Then there are the weeping Crabapple blooms.

weeping crabapple blossoms by Terrill Welch IMG_2350

But if we are honest with each other, I am sure we would agree that all we really want to see are Cherry blossoms!

Japanese Garden Cherry Blossoms Mayne Island by Terrill Welch IMG_2247

Of course, we could sit in the hut and contemplate the question.

ink outline of Hut in Mayne Island Japanese Garden by Terrill Welch IMG_2232

We could study the pond for a while as we debate the issue. But my best guess is that all we are likely to notice is the reflections of….. Cherry Blossoms!

Cherry Blossom reflections Mayne Island Japanese Garden by Terrill Welch IMG_2256

So, Cherry blossoms it is!

Cherry Blossoms by Terrill Welch IMG_2400

We close our eyes and what do we see?

Well, I don’t know about you but I see a cheese sandwich with a hot cup of peppermint tea. I am famished after all this walking, looking, composing images and then photo-editing Cherry blossoms!

What do you see if you close your eyes?

© 2016 Terrill Welch, All rights reserved.

Liberal usage granted with written permission. See “About” for details.

Creative Potager – Visit with painter and photographer Terrill Welch

From Mayne Island, British Columbia, Canada

For gallery and purchase information about Terrill’s photographs and paintings go to http://terrillwelchartist.com

The Joy of the Ordinary

When a cold/flu virus sends a couple to bed for the better part of four days, with large glasses of water and several seasons Grey’s Anatomy, it is the perfect recipe for appreciating the ordinary. We are maybe not really completely recovered yet today but we made it out of our pajamas with no fevers for 24 hours and down to the Bakery for breakfast. We gave no hugs, asked that everything we touched be wiped off and tried not to breathe on anyone. We are pretty sure we are no longer contagious but just want to sure. This bug was nasty! All I have to say is we have done a darn good job of building up our immunity. In fact, we were feeling so good that we went for a wee stroll.

It is only 9:30 am but the winter light is already changing and becoming harsher on a sunny day. So not too much to show you really, just the joy of the ordinary.

The joy of an old arbutus snag catching the sun in Bennett Bay.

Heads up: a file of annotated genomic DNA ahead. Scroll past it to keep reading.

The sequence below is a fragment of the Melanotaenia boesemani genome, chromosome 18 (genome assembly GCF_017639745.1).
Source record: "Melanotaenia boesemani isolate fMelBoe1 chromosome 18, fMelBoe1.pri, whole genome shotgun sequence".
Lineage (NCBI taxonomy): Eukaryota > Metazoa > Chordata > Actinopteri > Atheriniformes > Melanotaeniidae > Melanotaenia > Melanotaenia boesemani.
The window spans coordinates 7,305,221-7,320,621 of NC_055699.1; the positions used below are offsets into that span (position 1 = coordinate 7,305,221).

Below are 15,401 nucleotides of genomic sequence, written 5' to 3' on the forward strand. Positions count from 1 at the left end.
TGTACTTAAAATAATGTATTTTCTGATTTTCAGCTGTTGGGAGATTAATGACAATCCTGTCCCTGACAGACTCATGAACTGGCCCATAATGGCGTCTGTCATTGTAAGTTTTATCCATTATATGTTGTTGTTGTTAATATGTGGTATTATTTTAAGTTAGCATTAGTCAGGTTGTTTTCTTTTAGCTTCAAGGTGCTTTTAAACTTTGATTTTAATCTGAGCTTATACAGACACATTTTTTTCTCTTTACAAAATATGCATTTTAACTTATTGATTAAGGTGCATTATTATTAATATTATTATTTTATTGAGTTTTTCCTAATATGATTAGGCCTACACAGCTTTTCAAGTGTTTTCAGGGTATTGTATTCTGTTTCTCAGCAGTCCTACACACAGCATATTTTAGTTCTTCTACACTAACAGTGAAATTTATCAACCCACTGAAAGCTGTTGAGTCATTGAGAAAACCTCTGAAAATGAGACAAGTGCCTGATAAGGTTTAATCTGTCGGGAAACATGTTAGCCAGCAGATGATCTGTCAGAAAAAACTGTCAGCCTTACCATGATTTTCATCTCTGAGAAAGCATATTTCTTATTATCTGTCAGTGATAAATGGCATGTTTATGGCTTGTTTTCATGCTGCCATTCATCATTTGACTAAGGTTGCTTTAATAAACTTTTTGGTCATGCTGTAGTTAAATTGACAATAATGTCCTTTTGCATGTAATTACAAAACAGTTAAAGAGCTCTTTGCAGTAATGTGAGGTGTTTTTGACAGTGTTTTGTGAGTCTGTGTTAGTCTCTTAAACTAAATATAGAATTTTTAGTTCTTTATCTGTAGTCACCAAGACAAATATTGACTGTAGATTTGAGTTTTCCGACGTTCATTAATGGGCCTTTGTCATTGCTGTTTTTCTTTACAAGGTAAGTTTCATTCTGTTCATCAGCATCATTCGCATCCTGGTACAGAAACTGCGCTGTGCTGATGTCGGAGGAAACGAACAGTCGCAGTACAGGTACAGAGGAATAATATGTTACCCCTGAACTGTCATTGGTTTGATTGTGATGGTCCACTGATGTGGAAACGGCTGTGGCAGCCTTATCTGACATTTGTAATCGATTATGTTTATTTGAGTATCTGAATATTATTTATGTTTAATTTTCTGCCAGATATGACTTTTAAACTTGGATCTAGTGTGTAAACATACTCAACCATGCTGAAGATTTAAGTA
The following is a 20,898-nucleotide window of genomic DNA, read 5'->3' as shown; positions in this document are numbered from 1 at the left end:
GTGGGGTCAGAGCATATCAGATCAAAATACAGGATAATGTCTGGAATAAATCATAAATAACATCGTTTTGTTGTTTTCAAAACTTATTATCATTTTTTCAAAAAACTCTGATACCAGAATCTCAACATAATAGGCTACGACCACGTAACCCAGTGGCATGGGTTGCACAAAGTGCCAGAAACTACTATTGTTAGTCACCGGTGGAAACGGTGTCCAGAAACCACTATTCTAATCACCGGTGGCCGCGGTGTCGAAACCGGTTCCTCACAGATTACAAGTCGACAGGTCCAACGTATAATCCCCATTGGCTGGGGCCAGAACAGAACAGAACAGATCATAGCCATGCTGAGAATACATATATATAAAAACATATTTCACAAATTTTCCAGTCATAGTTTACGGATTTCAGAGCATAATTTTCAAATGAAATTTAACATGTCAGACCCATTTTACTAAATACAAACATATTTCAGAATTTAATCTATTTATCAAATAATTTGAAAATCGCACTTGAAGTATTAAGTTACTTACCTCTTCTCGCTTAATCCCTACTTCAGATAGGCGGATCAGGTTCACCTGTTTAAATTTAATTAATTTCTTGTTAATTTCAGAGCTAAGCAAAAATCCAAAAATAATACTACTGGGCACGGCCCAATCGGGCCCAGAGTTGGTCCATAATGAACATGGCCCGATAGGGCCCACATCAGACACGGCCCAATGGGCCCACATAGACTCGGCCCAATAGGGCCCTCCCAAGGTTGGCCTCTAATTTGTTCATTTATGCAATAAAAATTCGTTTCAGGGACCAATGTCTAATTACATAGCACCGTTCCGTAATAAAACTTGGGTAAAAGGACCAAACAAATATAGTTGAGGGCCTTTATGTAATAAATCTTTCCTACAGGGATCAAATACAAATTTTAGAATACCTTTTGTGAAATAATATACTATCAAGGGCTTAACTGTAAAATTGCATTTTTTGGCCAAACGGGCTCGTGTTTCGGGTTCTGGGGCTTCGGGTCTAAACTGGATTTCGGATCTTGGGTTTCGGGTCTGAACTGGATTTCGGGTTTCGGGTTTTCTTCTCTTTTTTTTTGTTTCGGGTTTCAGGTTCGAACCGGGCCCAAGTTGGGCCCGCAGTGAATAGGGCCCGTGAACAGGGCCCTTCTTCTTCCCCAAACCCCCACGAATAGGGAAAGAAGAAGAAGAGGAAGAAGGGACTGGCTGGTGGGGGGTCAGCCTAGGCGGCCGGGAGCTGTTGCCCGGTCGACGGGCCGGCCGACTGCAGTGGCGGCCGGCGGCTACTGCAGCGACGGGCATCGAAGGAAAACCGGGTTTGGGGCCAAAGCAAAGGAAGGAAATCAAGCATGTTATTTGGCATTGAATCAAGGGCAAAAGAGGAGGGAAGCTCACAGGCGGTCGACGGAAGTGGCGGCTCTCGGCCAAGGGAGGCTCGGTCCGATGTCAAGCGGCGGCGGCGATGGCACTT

Bennett Bay Arbutus snag by Terrill Welch IMG_8386

The joy of walking up and down along trails on the soft natural earth.

February morning trail by Terrill Welch   IMG_8395

The joy of looking out across the Strait of Georgia and seeing blue sky reflected on the water.

Sun came out for BC Family Day IMG_8401

And then there is the simple joy of taking a moment to reflect.

David taking a break by Terrill Welch  IMG_8417

I have no idea how I will catch up and be ready for everything that is scheduled for the rest of February. But I trust I will be better able to manage these tasks after enjoying just a little bit of the ordinary.

 

What ordinary pleasure did you notice today?

 

© 2016 Terrill Welch, All rights reserved.

Liberal usage granted with written permission. See “About” for details.

Creative Potager – Visit with painter and photographer Terrill Welch

From Mayne Island, British Columbia, Canada

For gallery and purchase information about Terrill’s photographs and paintings go to http://terrillwelchartist.com

Mystery of the Ordinary in the Japanese Garden on Mayne Island

If you know only one aspect of my creative intention, I would like it to be my gift of the ordinary in our everyday. Yes, there are grand moments, brilliant moments and even tragic moments in our lives. But it is the everyday, the ordinary which holds the greatest mystery. On this day, Thanksgiving Day in the United States, I feel compelled to take you with me on a quiet walk of thankfulness in our local Mayne Island Japanese Garden. This garden is a work of volunteer love and healing in recognition of the Japanese Canadians who lost their homes and lands on Mayne Island during their interment during the second world war.

Through the trees in the Japanese Garden on Mayne Island by Terrill Welch 2015_11_26 036

Looking through the trees and standing in between I am thankful for all that is.

Standing in between in the Japanese Garden on Mayne Island by Terrill Welch 2015_11_26 031

Standing still and quiet as the winter birds shuffle the last of the fall colour on the ground, I breathe easy.

Last of the fall colour in the Japanese Garden on Mayne Island by Terrill Welch 2015_11_26 020

Have a seat and we shall stay a while longer.

Have a Seat by Terrill Welch 2015_11_26 012

Then, when you are ready, we shall walk across the bridge and out onto the small inner island of the Japanese garden.

Bridge in Japanese Garden on Mayne Island by Terrill Welch 2015_11_26 022

There is evidence that the seasonal Christmas lights are being strung. Today though, it is just the natural warmth of winter light and the last bits of gold in contrast to a thin layer of ice on the pond.

What is your own most powerful mystery in the ordinary of your everyday today?

© 2015 Terrill Welch, All rights reserved.

Liberal usage granted with written permission. See “About” for details.

Creative Potager – Visit with painter and photographer Terrill Welch

From Mayne Island, British Columbia, Canada

For gallery and purchase information about Terrill’s photographs and paintings go to http://terrillwelchartist.com